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Mayor Eric Adams on Sunday hinted at opening more homeless shelters throughout the Big Apple — as he took aim at some “sacred cow” neighborhoods whose residents have waged war against the facilities.
Adams called out areas that haven’t “had their share of shelters” though stopped short of offering any specifics for how to get vagrants off the streets amid the city’s surging crisis.
“Homelessness is a New York problem,” Hizzoner said at a press conference at Jacobi Hospital in the Bronx.
“We can’t have any sacred cows where some communities believe they are not going to shoulder the burden. That is not going to happen.”
Adams made the comments after being asked about a proposal to have three homeless shelters — which would house up to 540 single adult men — set up in the Bronx’s Community Board 11 region.
“I’m going to look at this particular issue. Find out what’s happening. I’m going to communicate with [Department of Homeless Services] and see exactly what’s taking place here,” the mayor insisted.
“I don’t want to overburden certain communities with shelters,” he added.
“You know, I lived on the verge of homelessness as a child. I know what it is not to have a home, I know that. And I also know what it is to oversaturate certain communities with shelters.”
While Adams didn’t name the specific neighborhoods that he says have failed to share the burden, outraged residents have protested planned shelters in their neighborhood in recent years.
Upper East Side residents rallied last year in a bid to stop an 88-bed “safe haven” shelter from being run on East 91st St because they argued it would be too close to schools and recreation sites.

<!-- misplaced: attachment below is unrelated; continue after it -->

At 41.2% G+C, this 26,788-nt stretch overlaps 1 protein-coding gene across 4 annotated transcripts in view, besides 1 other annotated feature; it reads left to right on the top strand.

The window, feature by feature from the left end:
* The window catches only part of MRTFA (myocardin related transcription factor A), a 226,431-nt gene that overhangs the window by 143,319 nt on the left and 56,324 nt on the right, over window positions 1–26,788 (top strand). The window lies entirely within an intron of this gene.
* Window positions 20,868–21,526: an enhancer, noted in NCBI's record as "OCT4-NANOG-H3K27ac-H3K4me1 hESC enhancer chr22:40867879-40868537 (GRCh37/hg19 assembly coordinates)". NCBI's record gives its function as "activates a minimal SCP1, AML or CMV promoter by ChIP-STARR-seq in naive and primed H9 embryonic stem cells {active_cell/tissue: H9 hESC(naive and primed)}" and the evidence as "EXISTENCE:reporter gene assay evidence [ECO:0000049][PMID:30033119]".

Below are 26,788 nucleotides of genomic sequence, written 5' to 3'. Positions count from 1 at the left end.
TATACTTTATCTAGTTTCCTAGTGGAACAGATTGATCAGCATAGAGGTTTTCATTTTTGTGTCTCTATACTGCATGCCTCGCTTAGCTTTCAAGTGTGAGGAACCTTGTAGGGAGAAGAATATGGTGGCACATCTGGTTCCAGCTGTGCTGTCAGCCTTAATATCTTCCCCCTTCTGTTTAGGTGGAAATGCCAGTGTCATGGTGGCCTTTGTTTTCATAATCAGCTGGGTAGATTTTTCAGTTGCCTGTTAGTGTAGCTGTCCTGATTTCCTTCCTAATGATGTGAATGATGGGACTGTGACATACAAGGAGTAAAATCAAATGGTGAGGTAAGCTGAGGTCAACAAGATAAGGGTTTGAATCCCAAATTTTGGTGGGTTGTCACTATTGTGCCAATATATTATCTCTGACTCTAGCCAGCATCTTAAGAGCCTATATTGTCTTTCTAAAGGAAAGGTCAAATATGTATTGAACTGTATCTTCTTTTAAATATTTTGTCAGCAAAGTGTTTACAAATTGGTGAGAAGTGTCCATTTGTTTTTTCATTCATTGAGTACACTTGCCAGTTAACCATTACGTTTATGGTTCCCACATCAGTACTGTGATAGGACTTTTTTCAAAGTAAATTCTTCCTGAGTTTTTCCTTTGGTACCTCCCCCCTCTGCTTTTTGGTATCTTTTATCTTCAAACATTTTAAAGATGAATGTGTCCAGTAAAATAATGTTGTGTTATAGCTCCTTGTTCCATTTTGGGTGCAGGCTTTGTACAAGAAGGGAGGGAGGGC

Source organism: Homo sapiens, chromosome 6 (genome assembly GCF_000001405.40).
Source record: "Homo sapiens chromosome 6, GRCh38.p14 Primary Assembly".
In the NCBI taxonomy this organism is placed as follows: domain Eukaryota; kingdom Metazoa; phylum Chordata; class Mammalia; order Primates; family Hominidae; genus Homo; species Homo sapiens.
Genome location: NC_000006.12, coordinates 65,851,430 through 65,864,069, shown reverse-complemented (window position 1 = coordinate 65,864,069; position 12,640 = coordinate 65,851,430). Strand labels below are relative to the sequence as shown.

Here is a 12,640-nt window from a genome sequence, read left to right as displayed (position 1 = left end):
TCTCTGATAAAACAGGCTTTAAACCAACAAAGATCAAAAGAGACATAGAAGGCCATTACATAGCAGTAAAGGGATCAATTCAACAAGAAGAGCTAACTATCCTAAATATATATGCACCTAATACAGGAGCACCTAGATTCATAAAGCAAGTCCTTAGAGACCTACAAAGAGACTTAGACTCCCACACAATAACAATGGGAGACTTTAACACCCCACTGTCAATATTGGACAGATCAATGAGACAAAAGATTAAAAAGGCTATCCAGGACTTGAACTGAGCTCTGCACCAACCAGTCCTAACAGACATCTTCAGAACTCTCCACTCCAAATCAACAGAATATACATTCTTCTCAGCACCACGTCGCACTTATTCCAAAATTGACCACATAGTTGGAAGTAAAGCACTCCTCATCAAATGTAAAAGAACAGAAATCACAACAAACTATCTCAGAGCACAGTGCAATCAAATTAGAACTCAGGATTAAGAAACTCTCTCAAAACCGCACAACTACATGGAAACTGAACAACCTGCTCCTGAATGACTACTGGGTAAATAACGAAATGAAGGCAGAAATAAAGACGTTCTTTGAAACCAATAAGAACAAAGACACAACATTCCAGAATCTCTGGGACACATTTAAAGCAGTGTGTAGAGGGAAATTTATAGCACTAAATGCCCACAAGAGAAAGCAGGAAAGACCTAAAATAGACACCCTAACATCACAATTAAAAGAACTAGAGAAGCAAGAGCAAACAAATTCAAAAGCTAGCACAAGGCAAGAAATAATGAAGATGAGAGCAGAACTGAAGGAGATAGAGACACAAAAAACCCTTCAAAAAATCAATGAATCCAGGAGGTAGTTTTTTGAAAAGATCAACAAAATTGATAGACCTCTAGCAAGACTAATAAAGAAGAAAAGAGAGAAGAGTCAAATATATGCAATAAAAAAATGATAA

And protests were held on the Upper West Side a year earlier when Mayor Bill de Blasio pushed to relocate homeless residents from an emergency hotel shelter to a permanent facility in their neighborhood amid the COVID-19 pandemic.
“We all have to shoulder the burden of our fellow New Yorkers, because that homeless person is someone’s son or daughter, family member and they need the support,” Adams said.
“Now I would love for my shelters to be in communities that are stable, so that they can have access to transportation, access to medical health, access to employment, access to good healthy food. We can’t overburden communities.
“We need to make sure that we have homeless shelters throughout this entire city, but we also want to cycle out of congregate shelters. We want to move in another direction. But I cannot say it enough, we need help to get this done right.”
Adams’ push comes amid a spate of attacks — some deadly — carried out by mentally ill homeless men on the streets and in subway stations.
His comments on the homeless shelters came right before he officially announced his picks to head the city’s housing department on Sunday afternoon.
Jessica Katz was named chief housing officer and Adolfo Carrion Jr. was appointed commissioner of New York City’s Department of Housing Preservation and Development.